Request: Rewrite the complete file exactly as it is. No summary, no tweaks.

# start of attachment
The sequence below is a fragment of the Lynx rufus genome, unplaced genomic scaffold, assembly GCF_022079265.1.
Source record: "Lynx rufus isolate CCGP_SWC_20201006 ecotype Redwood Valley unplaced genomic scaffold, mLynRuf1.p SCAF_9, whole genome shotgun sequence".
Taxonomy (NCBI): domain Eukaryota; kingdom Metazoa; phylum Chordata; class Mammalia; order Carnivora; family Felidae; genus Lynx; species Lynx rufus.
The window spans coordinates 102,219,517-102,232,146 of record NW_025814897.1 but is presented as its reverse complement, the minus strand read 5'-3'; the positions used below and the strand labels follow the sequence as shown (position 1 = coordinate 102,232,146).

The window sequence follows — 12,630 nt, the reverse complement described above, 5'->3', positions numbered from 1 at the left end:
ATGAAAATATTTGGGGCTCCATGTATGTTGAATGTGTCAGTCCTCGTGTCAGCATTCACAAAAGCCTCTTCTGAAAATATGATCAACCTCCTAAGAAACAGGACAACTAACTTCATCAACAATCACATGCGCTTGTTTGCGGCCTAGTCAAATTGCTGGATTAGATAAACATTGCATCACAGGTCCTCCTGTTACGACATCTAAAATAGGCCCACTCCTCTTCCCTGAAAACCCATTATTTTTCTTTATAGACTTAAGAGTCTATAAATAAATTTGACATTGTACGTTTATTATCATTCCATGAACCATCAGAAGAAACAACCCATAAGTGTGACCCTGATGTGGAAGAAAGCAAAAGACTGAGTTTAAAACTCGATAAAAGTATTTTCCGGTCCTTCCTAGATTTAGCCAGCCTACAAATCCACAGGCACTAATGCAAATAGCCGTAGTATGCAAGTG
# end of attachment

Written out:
The sequence below is a fragment of the Lynx rufus genome, unplaced genomic scaffold, assembly GCF_022079265.1.
Source record: "Lynx rufus isolate CCGP_SWC_20201006 ecotype Redwood Valley unplaced genomic scaffold, mLynRuf1.p SCAF_9, whole genome shotgun sequence".
Taxonomy (NCBI): domain Eukaryota; kingdom Metazoa; phylum Chordata; class Mammalia; order Carnivora; family Felidae; genus Lynx; species Lynx rufus.
The window spans coordinates 102,219,517-102,232,146 of record NW_025814897.1 but is presented as its reverse complement, the minus strand read 5'-3'; the positions used below and the strand labels follow the sequence as shown (position 1 = coordinate 102,232,146).

The window sequence follows — 12,630 nt, the reverse complement described above, 5'->3', positions numbered from 1 at the left end:
ATGAAAATATTTGGGGCTCCATGTATGTTGAATGTGTCAGTCCTCGTGTCAGCATTCACAAAAGCCTCTTCTGAAAATATGATCAACCTCCTAAGAAACAGGACAACTAACTTCATCAACAATCACATGCGCTTGTTTGCGGCCTAGTCAAATTGCTGGATTAGATAAACATTGCATCACAGGTCCTCCTGTTACGACATCTAAAATAGGCCCACTCCTCTTCCCTGAAAACCCATTATTTTTCTTTATAGACTTAAGAGTCTATAAATAAATTTGACATTGTACGTTTATTATCATTCCATGAACCATCAGAAGAAACAACCCATAAGTGTGACCCTGATGTGGAAGAAAGCAAAAGACTGAGTTTAAAACTCGATAAAAGTATTTTCCGGTCCTTCCTAGATTTAGCCAGCCTACAAATCCACAGGCACTAATGCAAATAGCCGTAGTATGCAAGTG